Townsend, Tennessee - Fly Fishing in the Great Smoky Mountains National Park, East Tennessee and Western North Carolina

Welcome to the Fishing Report.  It is cold, 28 degrees this morning in Townsend.  I guess, to some of you, that is not very cold for a morning in mid December.  Compared to last week, this is cold. 

I am off today, the first day off I have had since Thanksgiving.  I’m staying home all day.  I will spend part of the day tying Knuckleheads to be sold in our store.  I have yet to find a company to tie these flies for us. If they become more popular, I will have to do that. I will tie a few every day all Winter long.  I’m still working on the tutorial to show you how to tie them.  It would be finished by now but I got involved in using a new drop down menu on our website.  I want to test it on this tutorial.  Also, I am making this new page wider, 936 pixels.  I want to test this page on mobile devices before re-designing all the other pages.  I’ll get Daniel to help me figure out the menu problem tomorrow.  I got a little frustrated with it yesterday and gave up.

The USGS water temperature page is operable again.  The water temperature in Little River this morning is 42.2 degrees.  Flow is 98 cubic feet per second (cfs).  Median flow for this date is 270 cfs.  Terry, from the USGS Field Office in Knoxville calibrated the gauge equipment yesterday.  He does that several times per year.  Doing that requires taking depth readings across the river and determining the water pressure at each point where a depth is taken.  Using a complex formula, he can determine the flow in cfs.  Then he can adjust the equipment housed in the small building just inside the entrance to Great Smoky Mountains National Park at the Townsend entrance.  The data is constantly monitored and sent via satellite to Nashville where it is displayed on the USGS website for all of us to use and enjoy.  Scientists gather this date and use it to make conclusions about water flow and temperature.  I’m not sure how it is used by them. I use it every day for me and you.

The streams are cold.  The trout become lethargic in cold water.  Experts tell me the trout stop feeding when the temperature reaches 40 degrees.  The brown trout do not stop feeding, at least now even if the water is cold.  They are hungry.  They have been spawning.

I would use nymphs.  I would pinch on some split shot for extra weight and drag those flies along the bottom of the streams.  You could use a strike indicator or you could elect not to.  A strike indicator helps you detect strikes but they also limit the depth at which you are fishing.  You can be a better angler if you vary the depth throughout the drift by lowering your rod tip to allow the fly to sink deeper or pulling it up shallower if needed.  But, you have to be on your toes and react to the slightest signal that a trout has taken your fly.  It’s easier to do that if you have a strike indicator attached to your leader.  I guess you have to make that decision.  Do what works best for you.  I use a strike indicator sometimes and at other times I don’t.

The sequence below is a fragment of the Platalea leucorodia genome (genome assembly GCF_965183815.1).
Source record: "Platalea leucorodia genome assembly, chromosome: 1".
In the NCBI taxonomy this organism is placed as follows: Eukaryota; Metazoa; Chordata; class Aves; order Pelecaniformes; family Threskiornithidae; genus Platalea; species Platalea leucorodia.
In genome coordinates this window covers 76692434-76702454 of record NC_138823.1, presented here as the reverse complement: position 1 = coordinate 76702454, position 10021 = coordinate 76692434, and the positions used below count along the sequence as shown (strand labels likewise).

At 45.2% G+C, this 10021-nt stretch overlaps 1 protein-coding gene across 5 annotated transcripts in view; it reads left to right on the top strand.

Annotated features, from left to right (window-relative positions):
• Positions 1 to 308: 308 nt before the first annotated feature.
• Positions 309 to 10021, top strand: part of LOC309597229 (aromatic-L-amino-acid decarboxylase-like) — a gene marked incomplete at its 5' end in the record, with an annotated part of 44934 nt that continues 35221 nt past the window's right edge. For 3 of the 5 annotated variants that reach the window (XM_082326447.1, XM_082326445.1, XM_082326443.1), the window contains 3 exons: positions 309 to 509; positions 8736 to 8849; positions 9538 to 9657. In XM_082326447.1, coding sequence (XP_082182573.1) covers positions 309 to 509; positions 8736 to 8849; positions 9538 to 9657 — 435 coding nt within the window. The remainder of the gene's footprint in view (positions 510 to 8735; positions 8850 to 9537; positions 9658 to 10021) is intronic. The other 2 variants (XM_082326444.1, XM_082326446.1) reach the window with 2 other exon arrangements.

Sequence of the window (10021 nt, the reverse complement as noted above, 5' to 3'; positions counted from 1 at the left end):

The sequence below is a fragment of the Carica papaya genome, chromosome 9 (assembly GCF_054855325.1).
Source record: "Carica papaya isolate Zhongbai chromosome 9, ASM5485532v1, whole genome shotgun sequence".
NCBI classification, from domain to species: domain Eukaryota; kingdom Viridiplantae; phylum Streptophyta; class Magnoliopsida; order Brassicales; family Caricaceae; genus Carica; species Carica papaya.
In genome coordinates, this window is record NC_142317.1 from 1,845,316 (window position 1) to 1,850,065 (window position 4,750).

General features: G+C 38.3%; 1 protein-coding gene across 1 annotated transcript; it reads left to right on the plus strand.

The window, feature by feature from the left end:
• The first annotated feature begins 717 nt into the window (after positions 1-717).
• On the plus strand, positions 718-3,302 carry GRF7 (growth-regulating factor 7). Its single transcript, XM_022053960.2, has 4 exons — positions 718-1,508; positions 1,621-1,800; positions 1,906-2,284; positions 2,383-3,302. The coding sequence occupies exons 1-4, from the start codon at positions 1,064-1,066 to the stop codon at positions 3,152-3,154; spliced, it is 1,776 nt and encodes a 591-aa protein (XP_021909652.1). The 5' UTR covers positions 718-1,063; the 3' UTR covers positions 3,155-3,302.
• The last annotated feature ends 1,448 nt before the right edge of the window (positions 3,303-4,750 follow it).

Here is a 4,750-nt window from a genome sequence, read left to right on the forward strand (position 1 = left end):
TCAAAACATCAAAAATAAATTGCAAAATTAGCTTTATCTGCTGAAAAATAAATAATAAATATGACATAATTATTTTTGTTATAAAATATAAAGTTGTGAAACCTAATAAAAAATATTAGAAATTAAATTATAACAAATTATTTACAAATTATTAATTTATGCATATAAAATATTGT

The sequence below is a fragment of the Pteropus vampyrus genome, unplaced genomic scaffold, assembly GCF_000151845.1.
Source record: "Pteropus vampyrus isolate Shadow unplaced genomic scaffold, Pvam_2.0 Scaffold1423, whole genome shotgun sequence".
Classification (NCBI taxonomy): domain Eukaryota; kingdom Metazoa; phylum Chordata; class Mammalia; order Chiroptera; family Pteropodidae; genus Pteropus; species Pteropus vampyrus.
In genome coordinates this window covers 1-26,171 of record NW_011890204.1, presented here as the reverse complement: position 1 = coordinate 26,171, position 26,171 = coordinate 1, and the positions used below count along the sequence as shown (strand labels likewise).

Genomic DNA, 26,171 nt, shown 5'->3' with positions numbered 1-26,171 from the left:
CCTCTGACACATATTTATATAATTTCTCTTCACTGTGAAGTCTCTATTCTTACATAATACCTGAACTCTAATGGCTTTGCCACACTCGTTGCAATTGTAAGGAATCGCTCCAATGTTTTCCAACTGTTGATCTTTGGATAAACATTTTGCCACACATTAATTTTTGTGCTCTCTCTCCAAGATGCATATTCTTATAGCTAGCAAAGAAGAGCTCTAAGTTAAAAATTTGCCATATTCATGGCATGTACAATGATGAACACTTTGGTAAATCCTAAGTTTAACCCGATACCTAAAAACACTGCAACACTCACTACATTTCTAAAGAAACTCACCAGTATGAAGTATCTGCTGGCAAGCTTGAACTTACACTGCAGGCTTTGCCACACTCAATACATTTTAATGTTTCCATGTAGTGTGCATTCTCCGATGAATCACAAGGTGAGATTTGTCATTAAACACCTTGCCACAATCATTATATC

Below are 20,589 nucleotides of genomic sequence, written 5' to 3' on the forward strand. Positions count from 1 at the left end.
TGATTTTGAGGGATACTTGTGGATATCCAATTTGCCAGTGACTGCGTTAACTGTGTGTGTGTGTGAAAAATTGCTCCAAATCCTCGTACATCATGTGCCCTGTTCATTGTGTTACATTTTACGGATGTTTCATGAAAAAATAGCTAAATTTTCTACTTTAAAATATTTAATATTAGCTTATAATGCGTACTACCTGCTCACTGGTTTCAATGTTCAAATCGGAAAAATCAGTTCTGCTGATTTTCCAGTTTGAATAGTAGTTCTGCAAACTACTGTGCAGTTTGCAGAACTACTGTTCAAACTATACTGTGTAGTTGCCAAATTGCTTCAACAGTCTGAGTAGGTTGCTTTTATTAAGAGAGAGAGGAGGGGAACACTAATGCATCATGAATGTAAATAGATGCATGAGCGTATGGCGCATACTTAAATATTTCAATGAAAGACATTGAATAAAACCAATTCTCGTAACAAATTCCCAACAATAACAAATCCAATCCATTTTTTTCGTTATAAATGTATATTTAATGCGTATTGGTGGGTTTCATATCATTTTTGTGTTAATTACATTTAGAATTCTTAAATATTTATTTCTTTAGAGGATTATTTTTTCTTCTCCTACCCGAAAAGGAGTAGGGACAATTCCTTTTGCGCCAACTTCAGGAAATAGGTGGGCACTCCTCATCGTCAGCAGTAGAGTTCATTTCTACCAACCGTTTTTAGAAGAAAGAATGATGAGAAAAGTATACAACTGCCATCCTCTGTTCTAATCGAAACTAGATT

You could get into a blue wing olive hatch this week.  Have some dry flies ready for that. 

A man caught a 7’ 10”, 445 pound yellowfin tuna off the coast of Mexico.  This is the largest yellowfin ever landed on a rod and reel or at least the largest ever reported.  He did not achieve a world record though.  The boat captain held the rod for the angler while attempting to remove the line that was temporarily tangled in the boat’s anchor rope.  To be recognized as catching a world record, you have to hold the rod yourself throughout the battle without assistance.  The current world record was caught in 2010. It weighed over 400 pounds.

We are not seeing many customers right now.  They will show up Christmas Week and on the weekends prior to the holiday.  Right now, almost all of our business is mail order.  I was looking at the shipping table yesterday.  The two most popular items were gift cards and Renzetti fly tying vises.  We sold several of both yesterday.

Our website visitation numbers posted here are reaching the end of the year.  I view them every day and they are displayed to the left on this page.  I’ll start over again on January 2nd.  I’m not sure why I even post these numbers on this fishing report.  I do like looking at them every day.  Maybe you are interested too.

A visitor is only counted once a day even though you may visit the site more than once in a 24 hour period.  If you visit from a different computer you are counted again.  Visitors click on a lot of online store pages, this fishing report, the message board and other pages.  I look at that every day too.  It looks like we’ll end the year just over 1.6 million visitors.  Those who click on this fishing report will be around 200,000 for the year. 

I showed these numbers to a couple of Townsend business people this week.  One of them commented that we should be selling advertising on our website.  There are several reasons we don’t do that.  Who would we sell to?  We would probably sell advertising to our manufacturers, guides, local motels, campgrounds and inns.  Most of the manufacturers, most of the guides and almost all of the local businesses in Townsend are owned by friends or acquaintances of ours. I just don’t want to get into the business of selling something as intangible as advertising to friends.  I like selling fishing tackle to anyone.  These items are back by warranties and if the manufacturers don’t take care of a problem, we will.  Advertising has no warranty. It is intangible.  Results are subject to discretion.  I just see a lot of problems I don’t want to deal with.

Additionally, I don’t think selling advertising would be fun.  I would rather sell fly fishing stuff.

Have a great day and thank you for being here with us.

Byron Begley
December 13, 2012 

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